Journal Mobile Options
Table of Contents
Vol. 14, No. 4, 2007
Issue release date: August 2007
Add to my selection Citation Download
Forsch Komplementärmed 2007;14:202-206
(DOI:10.1159/000104686)
Originalarbeit · Original Article

Does Aerobic Training Enhance Effects of Spa Therapy in Back Pain Patients? A Randomized, Controlled Clinical Trial

Leibetseder V. · Strauss-Blasche G. · Marktl W. · Ekmekcioglu C.
Ludwig-Boltzmann-Institut zur Erforschung physiologischer Rhythmen, Bad Tatzmannsdorf, Abteilung für Umweltphysiologie, Medizinische Universität Wien, Austria Forsch Komplementärmed 2007;14:202-206 (DOI:10.1159/000104686)

Abstract

Objectives: The aim of the present study was to evaluate the effects of 3 weeks of individualized aerobic exercise training combined with conventional spa therapy on patients’ assessment of chronic pain and quality of life. Patients and Methods: 44 patients of either sex and advanced age (50-70 years) with chronic pain underwent an inpatient spa therapy in Bad Tatzmannsdorf, Austria. Participants were randomized into 2 groups, a control group receiving spa therapy alone, and a training group carrying out an additional aerobic training. Every participant performed an exhaustive bicycle exercise test at the beginning of the study. Subsequently, participants of the training group performed individualized training programs, controlled and documented by ambulatory heart rate monitors. At the beginning and the end of the study the following outcome measures were assessed by use of questionnaires: positive and negative mood, general depression, health satisfaction, general pain, exhaustion, abdominal complaints, and cardiac pain. The results of the questionnaires were analyzed by use of a MANOVA to evaluate differences between the two groups. Results: We observed positive effects in all participants and on all parameters investigated after 3 weeks of spa therapy. However, no significant differences could be demonstrated between the two groups (all p > 0.05). Conclusion: Individualized aerobic training does not seem to enhance beneficial effects of a 3-week spa therapy on chronic pain and quality of life.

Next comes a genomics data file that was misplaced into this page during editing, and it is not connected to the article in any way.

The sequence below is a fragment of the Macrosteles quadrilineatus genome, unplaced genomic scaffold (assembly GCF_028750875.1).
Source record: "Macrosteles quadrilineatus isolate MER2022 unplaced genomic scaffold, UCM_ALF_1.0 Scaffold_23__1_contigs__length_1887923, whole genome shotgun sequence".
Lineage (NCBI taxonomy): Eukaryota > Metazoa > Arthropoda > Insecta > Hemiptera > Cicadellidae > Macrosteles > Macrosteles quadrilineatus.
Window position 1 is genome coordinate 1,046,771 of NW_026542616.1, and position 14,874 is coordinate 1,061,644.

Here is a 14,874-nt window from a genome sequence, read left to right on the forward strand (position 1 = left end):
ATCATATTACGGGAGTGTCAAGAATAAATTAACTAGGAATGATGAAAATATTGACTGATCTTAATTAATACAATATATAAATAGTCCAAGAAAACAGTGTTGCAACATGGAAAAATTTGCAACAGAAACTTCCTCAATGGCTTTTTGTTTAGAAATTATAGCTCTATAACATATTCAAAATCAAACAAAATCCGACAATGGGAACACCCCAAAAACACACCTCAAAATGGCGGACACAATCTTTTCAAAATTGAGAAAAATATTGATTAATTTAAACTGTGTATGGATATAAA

Copyright / Drug Dosage

Copyright: All rights reserved. No part of this publication may be translated into other languages, reproduced or utilized in any form or by any means, electronic or mechanical, including photocopying, recording, microcopying, or by any information storage and retrieval system, without permission in writing from the publisher or, in the case of photocopying, direct payment of a specified fee to the Copyright Clearance Center.
Drug Dosage: The authors and the publisher have exerted every effort to ensure that drug selection and dosage set forth in this text are in accord with current recommendations and practice at the time of publication. However, in view of ongoing research, changes in goverment regulations, and the constant flow of information relating to drug therapy and drug reactions, the reader is urged to check the package insert for each drug for any changes in indications and dosage and for added warnings and precautions. This is particularly important when the recommended agent is a new and/or infrequently employed drug.
Disclaimer: The statements, opinions and data contained in this publication are solely those of the individual authors and contributors and not of the publishers and the editor(s). The appearance of advertisements or/and product references in the publication is not a warranty, endorsement, or approval of the products or services advertised or of their effectiveness, quality or safety. The publisher and the editor(s) disclaim responsibility for any injury to persons or property resulting from any ideas, methods, instructions or products referred to in the content or advertisements.